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Why Math?

Map of Mathematics Poster

No, not why does math exist. That question is actually relatively easy to deal with.

Once upon a time I did a major in the subject. Later I spent nearly two decades teaching math to middle and high school students. Or trying to. Which means I have a pretty good idea of how mathematics developed over the centuries and how it’s used in the real world.

My question is why do we teach math as an independent subject in school? Why is the math curriculum used in most schools structured in the way that it is?

And why do we consider math so damn important that every kid needs to spend a large chunk of their academic time on the subject?

Let’s start with the curriculum. Take a look at that chart at the top.

Students in most American schools spend almost their entire time in K12 math swimming around in that purple area in the left two-thirds of the page. Most often working through assignments that place a heavy emphasis on arithmetical operations and computation, employing a very mechanical approach to the subject.

When you took Algebra 1, and I’m pretty sure you did since almost no one graduates from high school without it, do you remember deriving the quadratic formula? Or performing a two-column proof in Geometry class? Or dividing two fractions somewhere in elementary school?

I’m willing to bet you don’t. At least not the specifics, despite spending many long hours of school math practicing the algorithms provided the text book. I hope you at least remember the sympathetic teacher with the weird sense of humor who was constantly trying to find new ways to make the subject more interesting. :-)

However, almost all students would be far better prepared for college (or whatever else might have come after graduation), if they spent less time cranking through the mechanics of math and more time on the stuff in the blue space.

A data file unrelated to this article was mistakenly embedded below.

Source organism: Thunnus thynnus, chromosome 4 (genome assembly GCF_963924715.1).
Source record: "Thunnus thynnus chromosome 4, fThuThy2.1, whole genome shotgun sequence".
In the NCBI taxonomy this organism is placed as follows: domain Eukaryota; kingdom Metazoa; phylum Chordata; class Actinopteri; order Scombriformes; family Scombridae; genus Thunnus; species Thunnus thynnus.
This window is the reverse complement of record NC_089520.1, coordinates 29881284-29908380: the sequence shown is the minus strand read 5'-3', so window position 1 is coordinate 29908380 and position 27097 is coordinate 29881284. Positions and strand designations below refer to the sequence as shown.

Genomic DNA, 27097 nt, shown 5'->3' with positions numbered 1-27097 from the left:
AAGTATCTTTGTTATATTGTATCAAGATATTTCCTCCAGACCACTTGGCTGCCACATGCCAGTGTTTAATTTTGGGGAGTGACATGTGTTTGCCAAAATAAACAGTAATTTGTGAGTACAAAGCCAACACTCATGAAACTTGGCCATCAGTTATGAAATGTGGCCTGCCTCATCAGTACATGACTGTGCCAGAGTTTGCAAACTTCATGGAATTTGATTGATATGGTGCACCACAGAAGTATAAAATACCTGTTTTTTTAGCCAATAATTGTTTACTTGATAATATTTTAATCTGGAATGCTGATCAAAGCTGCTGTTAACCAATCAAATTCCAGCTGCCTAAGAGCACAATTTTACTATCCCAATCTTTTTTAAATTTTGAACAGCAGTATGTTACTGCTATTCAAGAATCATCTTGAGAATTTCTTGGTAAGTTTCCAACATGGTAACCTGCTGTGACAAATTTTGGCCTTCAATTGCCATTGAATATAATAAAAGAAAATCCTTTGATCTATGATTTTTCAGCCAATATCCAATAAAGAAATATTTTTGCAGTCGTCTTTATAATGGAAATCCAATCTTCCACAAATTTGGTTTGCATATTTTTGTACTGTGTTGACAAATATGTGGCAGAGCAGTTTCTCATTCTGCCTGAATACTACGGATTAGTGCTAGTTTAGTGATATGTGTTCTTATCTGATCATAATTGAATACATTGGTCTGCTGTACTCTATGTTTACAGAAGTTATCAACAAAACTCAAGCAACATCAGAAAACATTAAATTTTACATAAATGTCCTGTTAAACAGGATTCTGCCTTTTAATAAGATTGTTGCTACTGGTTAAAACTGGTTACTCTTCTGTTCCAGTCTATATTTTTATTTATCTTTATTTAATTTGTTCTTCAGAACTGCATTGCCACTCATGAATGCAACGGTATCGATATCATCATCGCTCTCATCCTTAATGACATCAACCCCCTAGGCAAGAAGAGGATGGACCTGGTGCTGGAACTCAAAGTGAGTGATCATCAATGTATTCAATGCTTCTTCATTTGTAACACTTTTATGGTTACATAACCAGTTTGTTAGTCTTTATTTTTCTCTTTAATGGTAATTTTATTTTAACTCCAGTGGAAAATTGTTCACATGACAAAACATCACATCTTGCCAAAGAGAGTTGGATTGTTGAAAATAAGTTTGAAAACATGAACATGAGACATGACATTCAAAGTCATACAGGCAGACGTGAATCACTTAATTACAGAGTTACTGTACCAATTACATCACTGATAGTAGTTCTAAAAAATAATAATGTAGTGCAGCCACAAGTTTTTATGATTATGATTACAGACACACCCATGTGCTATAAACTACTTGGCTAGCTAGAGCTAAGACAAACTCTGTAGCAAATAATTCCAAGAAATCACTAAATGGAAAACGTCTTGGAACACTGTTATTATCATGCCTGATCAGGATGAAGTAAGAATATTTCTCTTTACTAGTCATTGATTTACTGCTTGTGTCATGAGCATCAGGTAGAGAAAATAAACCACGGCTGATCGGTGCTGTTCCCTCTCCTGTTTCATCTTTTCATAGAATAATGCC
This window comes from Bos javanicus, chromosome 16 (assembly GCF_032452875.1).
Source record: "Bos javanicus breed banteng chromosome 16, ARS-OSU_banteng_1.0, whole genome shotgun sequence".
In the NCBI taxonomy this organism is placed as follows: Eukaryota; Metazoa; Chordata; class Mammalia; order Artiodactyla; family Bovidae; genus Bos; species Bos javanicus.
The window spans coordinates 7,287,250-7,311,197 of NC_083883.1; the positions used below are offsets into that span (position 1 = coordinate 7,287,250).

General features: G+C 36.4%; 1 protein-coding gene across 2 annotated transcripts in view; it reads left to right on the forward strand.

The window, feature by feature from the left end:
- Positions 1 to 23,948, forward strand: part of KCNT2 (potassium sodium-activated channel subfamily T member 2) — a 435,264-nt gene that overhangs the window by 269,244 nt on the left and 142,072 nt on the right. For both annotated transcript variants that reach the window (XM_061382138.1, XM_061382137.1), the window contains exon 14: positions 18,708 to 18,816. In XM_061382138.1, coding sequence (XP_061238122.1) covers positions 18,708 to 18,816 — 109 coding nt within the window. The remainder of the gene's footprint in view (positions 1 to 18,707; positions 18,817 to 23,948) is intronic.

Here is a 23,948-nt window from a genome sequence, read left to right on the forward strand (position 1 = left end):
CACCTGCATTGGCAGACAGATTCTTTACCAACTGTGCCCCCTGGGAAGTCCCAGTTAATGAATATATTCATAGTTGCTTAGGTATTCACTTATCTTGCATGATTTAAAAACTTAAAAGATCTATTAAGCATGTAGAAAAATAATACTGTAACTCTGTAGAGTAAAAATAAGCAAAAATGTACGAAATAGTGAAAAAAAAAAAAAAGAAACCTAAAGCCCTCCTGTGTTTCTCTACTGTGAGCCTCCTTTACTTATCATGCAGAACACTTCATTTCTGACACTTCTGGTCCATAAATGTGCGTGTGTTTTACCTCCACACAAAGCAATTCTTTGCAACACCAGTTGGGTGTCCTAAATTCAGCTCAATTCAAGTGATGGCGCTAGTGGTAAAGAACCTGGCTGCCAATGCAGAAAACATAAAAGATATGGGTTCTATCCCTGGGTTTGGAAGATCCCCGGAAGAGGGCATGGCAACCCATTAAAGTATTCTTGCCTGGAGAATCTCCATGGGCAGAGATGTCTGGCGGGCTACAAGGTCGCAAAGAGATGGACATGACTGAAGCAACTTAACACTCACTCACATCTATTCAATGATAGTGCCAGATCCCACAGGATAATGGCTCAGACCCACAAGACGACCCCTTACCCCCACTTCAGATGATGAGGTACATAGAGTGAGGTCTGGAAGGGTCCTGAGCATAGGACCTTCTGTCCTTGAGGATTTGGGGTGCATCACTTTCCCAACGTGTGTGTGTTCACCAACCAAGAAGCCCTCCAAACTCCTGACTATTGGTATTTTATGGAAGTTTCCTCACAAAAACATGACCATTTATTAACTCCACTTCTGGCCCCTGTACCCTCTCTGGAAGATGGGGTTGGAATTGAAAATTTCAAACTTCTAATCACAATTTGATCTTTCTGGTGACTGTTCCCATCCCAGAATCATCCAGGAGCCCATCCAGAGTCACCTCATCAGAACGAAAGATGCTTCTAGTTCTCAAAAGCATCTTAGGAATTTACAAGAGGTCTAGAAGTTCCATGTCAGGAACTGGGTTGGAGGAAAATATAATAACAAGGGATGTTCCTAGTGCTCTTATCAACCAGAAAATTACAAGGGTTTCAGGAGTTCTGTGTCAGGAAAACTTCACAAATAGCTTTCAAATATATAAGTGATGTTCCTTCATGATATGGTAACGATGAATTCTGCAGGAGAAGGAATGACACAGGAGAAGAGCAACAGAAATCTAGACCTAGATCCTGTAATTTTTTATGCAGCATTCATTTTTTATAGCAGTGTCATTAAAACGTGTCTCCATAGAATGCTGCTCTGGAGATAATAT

Playing with more realistic problems and learning how math is applied and actually used in the real world. Not doing math in a “math class” and instead using it as a tool to solve problems in science, engineering, and social studies. Maybe even music.1

When it comes to learning mathematics, every educated person needs a solid foundation in numeracy, which the dictionary defines as “ability to understand and work with numbers”. Those concepts and processes involved with probability, statistics, economics, and the other math-related stuff that confront all of us every day.

Instead, with very few exceptions, the K12 math curriculum from about the third grade on is focused entirely on getting kids into and through Calculus. A branch of mathematics buried deep in the purple space that very few people in the world actually need or use.

Even for people who go on to work in science and engineering fields, the Calculus and other mathematics is done by a computer. Their job doesn’t involve cranking through the algorithms by hand. They determine the correct input based on the problem parameters and then figure out how to apply the output correctly to solve that problem. Which far too often has more than one possible solution.